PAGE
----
In its fifth assignment of error, AXIS contends that the trial court abused 478*478 its discretion in failing to strike the expert testimony of Mr. Brophy. However, AXIS failed to preserve this issue for appeal. AXIS did not seek a pre-trial Daubert[2] hearing to question Mr. Brophy’s qualifications as an expert. AXIS also failed to object contemporaneously to Mr. Brophy’s testimony, and only challenged his testimony as unreliable after Citadel had rested its case. As such, this assignment of error is waived. In any event, Mr. Brophy’s testimony was based on the policy language, and is consistent with Louisiana law and industry custom. He relied upon Citadel’s books and records, and information from Citadel employees to calculate the claim. Furthermore, a decision to permit a witness to testify as an expert will not be overturned absent a clear abuse of discretion. See Versluis v. Gulf Coast Transit Co., 08-0729, p. 6 (La.App. 4 Cir. 7/29/09), 17 So.3d 459, 46364. Therefore, there was no error or abuse of discretion in the trial court’s allowing the expert testimony of Mr. Brophy.
New Trial
In its final assignment of error, AXIS contends that the trial court abused its discretion by failing to grant AXIS’s motion for a new trial.[3] Essentially, AXIS argues: the trial court did not allow AXIS to present material witness admissions via depositions during its case-in-chief; James Errico’s “expert opinion” were wrongfully admitted and his cross examination was denied; and a copy of the petition was wrongfully admitted into evidence.
AXIS sought to publish portions of four videotaped depositions in its case-in-chief but was prohibited from doing so. The first deposition was that of Citadel’s corporate representative Randy Taylor (a Nevada resident). The other depositions in question relate to two of Citadel’s expert witnesses, David Siebert (a Texas resident) and Christopher Brophy (a Connecticut resident), and James Errico, who Citadel designated as a fact witness. The portions of Citadel’s videotaped depositions that AXIS was not allowed to play were proffered as evidence during trial.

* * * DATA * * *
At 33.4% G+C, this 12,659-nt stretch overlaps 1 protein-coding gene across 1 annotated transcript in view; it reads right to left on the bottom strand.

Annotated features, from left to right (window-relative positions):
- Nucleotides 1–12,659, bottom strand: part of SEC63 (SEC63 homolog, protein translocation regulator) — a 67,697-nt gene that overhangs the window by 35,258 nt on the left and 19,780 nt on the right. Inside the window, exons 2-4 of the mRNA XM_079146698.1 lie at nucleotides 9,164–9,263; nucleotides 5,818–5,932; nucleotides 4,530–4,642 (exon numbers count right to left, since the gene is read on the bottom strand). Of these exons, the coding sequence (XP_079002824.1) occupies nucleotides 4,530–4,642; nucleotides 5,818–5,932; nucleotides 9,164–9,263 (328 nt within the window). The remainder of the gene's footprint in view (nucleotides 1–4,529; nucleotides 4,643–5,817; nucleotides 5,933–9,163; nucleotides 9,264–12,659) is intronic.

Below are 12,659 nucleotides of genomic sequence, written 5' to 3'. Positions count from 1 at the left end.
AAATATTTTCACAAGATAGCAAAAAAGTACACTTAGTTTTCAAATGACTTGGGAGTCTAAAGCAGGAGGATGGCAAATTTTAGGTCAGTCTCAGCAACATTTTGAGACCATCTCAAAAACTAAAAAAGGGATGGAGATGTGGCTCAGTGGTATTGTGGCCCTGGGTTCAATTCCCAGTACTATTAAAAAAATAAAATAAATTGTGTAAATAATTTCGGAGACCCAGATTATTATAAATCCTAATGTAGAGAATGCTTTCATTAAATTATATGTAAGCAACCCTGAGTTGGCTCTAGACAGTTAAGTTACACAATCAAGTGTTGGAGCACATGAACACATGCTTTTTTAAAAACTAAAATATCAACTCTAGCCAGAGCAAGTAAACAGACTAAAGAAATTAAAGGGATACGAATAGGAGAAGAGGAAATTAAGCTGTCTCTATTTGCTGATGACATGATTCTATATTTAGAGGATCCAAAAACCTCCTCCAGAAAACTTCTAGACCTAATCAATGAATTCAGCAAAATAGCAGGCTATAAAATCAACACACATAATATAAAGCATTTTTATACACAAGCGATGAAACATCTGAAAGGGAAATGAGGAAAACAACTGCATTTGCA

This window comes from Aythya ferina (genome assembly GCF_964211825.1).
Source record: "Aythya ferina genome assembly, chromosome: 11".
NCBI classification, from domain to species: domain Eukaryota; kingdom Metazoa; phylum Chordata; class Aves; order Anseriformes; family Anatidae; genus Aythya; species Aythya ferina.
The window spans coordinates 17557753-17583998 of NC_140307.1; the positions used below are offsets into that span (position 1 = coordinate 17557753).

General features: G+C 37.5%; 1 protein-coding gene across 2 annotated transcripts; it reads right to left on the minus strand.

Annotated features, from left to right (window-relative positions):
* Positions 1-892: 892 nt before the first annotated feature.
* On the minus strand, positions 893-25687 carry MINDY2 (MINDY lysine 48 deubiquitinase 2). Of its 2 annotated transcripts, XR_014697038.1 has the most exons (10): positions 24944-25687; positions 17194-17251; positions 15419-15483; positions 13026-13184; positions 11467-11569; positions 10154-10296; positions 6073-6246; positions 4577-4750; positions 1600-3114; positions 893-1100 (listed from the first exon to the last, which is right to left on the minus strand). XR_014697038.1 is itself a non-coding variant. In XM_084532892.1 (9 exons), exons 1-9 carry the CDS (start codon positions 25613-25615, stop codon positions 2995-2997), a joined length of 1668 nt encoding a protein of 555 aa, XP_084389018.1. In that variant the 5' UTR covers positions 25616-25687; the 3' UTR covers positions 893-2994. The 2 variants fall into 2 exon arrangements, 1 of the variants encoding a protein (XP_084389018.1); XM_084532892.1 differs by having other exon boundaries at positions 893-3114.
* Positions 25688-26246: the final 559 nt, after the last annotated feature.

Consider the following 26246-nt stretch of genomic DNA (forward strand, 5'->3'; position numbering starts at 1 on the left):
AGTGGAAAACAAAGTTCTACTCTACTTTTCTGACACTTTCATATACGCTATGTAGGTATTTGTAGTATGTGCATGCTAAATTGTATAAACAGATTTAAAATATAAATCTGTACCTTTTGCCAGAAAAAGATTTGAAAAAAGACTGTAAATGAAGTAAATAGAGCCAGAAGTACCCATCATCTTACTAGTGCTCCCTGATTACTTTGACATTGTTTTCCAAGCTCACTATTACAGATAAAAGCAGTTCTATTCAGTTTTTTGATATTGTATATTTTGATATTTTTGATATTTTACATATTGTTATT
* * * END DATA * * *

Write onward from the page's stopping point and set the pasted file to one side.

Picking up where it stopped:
With respect to a non-party, non-expert witness such as James Errico, La. C.C.P. art. 1450(A)(3) provides that a party “may” use a deposition at trial for “any purpose” only if the witness is (a) unavailable, or (b) resides more than 100 miles from the courthouse, or (c) for exceptional circumstances. The trial court has wide discretion in determining a witness’s unavailability. Flannery v. Tastee Donuts, Inc., 529 So.2d 1360, 1362 (La.App. 5 Cir.1988); Bourgeois v. A.P. Green Indus., Inc., 06-87, pp. 20-21 (La.App. 5 Cir. 7/28/06), 939 So.2d 478, 49394. Although Mr. Errico resides more than 100 miles from the courthouse, he voluntarily traveled to New Orleans to testify. AXIS cross-examined him and could have had him testify in its own case-in-chief, but did not. Because, Mr. Errico was in the courtroom during trial and AXIS made no effort to secure his live testimony, it was well within the trial court’s discretion to find that he was not “unavailable” and to refuse to allow AXIS to use his deposition testimony. With respect to AXIS’s proposed use of expert and party depositions, there is no absolute right under any circumstances 479*479 to use party and expert deposition testimony under La. C.C.P. art. 1450. The article clearly says “may” use, and explicitly allows the trial court discretion under La.C.C.P. art. 1450(a)(5). A trial court’s decision regarding the use of depositions will not be disturbed upon appeal in the absence of an abuse of discretion. State, In the Interest of Bordelon v. Guichard, 94-1795, p. 9 (La.App. 1 Cir. 5/5/95) 655 So.2d 1371, 1378. In any event, Messrs. Taylor, Brophy and Siebert testified live and were cross-examined. AXIS could have cross-examined them with their depositions, but did not. Therefore, we find no abuse of discretion in the trial court’s refusal to allow the depositions into evidence.